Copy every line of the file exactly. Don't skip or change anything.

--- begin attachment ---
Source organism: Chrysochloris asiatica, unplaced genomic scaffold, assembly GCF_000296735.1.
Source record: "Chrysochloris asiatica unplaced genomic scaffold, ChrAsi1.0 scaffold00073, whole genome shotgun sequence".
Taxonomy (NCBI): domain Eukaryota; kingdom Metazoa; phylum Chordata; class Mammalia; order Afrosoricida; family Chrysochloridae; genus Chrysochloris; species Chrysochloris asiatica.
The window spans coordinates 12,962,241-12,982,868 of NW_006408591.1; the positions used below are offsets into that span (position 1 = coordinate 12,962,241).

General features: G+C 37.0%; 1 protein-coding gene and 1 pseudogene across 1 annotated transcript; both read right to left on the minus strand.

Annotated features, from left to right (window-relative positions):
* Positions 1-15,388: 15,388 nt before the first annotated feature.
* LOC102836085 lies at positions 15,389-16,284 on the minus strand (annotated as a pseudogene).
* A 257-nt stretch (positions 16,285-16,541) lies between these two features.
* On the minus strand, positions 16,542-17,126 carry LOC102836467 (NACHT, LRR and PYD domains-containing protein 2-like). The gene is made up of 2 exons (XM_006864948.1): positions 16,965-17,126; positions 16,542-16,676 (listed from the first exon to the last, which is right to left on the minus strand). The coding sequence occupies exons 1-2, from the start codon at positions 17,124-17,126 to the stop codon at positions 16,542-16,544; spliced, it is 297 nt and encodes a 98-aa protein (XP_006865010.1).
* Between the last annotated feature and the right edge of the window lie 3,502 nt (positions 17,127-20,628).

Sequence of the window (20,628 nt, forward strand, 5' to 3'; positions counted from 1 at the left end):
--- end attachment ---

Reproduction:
Source organism: Chrysochloris asiatica, unplaced genomic scaffold, assembly GCF_000296735.1.
Source record: "Chrysochloris asiatica unplaced genomic scaffold, ChrAsi1.0 scaffold00073, whole genome shotgun sequence".
Taxonomy (NCBI): domain Eukaryota; kingdom Metazoa; phylum Chordata; class Mammalia; order Afrosoricida; family Chrysochloridae; genus Chrysochloris; species Chrysochloris asiatica.
The window spans coordinates 12,962,241-12,982,868 of NW_006408591.1; the positions used below are offsets into that span (position 1 = coordinate 12,962,241).

General features: G+C 37.0%; 1 protein-coding gene and 1 pseudogene across 1 annotated transcript; both read right to left on the minus strand.

Annotated features, from left to right (window-relative positions):
* Positions 1-15,388: 15,388 nt before the first annotated feature.
* LOC102836085 lies at positions 15,389-16,284 on the minus strand (annotated as a pseudogene).
* A 257-nt stretch (positions 16,285-16,541) lies between these two features.
* On the minus strand, positions 16,542-17,126 carry LOC102836467 (NACHT, LRR and PYD domains-containing protein 2-like). The gene is made up of 2 exons (XM_006864948.1): positions 16,965-17,126; positions 16,542-16,676 (listed from the first exon to the last, which is right to left on the minus strand). The coding sequence occupies exons 1-2, from the start codon at positions 17,124-17,126 to the stop codon at positions 16,542-16,544; spliced, it is 297 nt and encodes a 98-aa protein (XP_006865010.1).
* Between the last annotated feature and the right edge of the window lie 3,502 nt (positions 17,127-20,628).

Sequence of the window (20,628 nt, forward strand, 5' to 3'; positions counted from 1 at the left end):